Article | 4:37 min read

Complete Your Mid-Year Business Review

Grow Your Business

Now that the beginning of the year has passed and you have had time to put new plans in motion, it is time to review your progress. Find your management team and gather your goals for the year; it’s time to review.

Group of businesswomen checking business reports

Schedule the Time

Since going over your business goals is no small task, make sure you have the time to thoroughly go over your progress. If you have a team assigned to establishing and maintaining goals, align your schedules for the best chance to meet.

When creating a team for a mid-year review, consider bringing in representatives from different departments. A smaller business may not have as many divisions as a larger business. If this is your circumstance, bringing in an outside expert who can help your team overcome certain operational challenges may be beneficial. This variety of unique perspectives can provide deeper insight to how to best review your business.

Start With the Positive

Before you begin to critique your business for all the weaknesses and shortfalls, identify the positives. Ask yourself what you're most proud of so far and what some highlights have been. Celebrate the good things about your business so you have good things to remember when you analyze the negative aspects. Start with specific successes. Consider asking each manager to describe an area where they excelled. Encourage them to share what they personally learned throughout the year. Allow them time and space to even brag on their team.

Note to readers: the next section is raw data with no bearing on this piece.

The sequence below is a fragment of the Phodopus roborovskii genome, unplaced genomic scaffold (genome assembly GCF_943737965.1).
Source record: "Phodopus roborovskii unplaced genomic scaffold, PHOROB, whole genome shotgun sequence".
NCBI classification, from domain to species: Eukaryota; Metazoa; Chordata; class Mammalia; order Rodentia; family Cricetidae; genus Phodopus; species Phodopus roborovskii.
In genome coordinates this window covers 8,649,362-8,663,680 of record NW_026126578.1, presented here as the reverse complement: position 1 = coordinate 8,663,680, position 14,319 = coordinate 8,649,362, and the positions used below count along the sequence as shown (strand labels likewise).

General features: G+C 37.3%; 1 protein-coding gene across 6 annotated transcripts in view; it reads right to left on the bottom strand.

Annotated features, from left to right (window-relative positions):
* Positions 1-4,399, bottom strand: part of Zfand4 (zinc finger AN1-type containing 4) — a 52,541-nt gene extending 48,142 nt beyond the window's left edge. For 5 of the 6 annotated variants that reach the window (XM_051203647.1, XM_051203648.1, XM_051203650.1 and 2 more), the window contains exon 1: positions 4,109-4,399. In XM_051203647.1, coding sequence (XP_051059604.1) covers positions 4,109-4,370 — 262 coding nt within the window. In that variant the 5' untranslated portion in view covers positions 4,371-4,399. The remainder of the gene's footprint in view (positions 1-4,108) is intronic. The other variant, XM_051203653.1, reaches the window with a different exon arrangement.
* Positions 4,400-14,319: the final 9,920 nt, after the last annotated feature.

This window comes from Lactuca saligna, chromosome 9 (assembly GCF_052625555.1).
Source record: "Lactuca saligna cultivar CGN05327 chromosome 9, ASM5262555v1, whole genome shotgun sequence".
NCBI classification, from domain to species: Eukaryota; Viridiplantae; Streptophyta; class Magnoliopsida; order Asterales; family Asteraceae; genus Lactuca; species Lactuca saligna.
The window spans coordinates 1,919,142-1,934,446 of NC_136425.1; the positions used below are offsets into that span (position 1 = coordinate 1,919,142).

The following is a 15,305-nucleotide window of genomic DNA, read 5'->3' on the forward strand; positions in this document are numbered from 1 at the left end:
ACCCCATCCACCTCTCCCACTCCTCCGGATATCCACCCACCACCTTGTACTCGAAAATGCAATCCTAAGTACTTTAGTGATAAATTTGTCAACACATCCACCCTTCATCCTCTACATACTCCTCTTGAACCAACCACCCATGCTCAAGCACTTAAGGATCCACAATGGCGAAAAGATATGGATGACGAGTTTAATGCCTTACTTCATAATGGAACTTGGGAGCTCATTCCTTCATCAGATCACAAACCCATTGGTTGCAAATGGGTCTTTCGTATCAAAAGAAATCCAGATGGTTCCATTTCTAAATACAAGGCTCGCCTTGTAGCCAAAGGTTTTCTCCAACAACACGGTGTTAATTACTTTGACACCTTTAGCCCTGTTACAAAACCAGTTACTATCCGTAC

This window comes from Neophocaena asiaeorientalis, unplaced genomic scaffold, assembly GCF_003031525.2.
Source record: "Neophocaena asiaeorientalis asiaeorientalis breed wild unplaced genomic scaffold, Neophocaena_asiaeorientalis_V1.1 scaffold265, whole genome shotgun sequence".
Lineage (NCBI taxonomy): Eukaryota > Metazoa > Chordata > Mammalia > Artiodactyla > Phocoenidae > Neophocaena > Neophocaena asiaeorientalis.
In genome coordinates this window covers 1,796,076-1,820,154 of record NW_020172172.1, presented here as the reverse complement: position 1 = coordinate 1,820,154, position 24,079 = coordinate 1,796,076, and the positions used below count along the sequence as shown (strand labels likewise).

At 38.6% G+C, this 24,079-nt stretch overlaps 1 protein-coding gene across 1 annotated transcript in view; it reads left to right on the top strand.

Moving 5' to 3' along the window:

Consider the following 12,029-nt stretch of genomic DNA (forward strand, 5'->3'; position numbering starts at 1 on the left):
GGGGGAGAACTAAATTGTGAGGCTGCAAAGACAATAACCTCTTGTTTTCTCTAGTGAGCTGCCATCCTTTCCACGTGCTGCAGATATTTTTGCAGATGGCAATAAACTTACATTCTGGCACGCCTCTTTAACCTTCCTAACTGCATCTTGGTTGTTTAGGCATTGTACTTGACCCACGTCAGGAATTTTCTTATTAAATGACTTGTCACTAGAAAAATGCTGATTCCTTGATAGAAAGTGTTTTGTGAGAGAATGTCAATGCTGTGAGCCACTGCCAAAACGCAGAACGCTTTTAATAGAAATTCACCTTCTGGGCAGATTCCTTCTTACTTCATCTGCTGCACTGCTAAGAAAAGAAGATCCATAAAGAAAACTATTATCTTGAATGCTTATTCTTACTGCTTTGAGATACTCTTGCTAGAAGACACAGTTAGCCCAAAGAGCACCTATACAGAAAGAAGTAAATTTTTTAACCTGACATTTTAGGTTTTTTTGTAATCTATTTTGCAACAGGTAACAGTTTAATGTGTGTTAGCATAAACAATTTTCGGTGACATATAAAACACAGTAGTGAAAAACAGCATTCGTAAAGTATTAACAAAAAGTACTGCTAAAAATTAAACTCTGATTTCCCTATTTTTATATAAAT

After the manager has shared his or her experience, switch conversation to focus on the bigger picture. Highlight where your business gained loyal clients, where revenue has improved, and where you have decreased expenses. Dig into these highlights. Ask your team why they think these successes took place. Determine the practices that led your business to success. Find out if there is any common thread among successful teams. For instance, see if these departments are being offered more incentives, are more collaborative, or conduct weekly meetings. If data has proven these practices increase success, learn how you can implement these effective strategies within other departments.

Review Your Goals and Progress

At this point in the meeting, analyze your goals against what you've actually accomplished. Review the projects your company completed this year. Consider employee contribution as well as the length of your projects. How is the state of your company culture? Are your team members properly contributing? Are managers properly delegating tasks?

Next, see if your completed company projects are aligned with your business's goals. Compare project results to the standards you set at the beginning of the year. Determine whether or not your current progress is on track to fulfill your business’ goals. If not, then you can identify what is causing your projects to veer off track. Take steps to correct your strategy.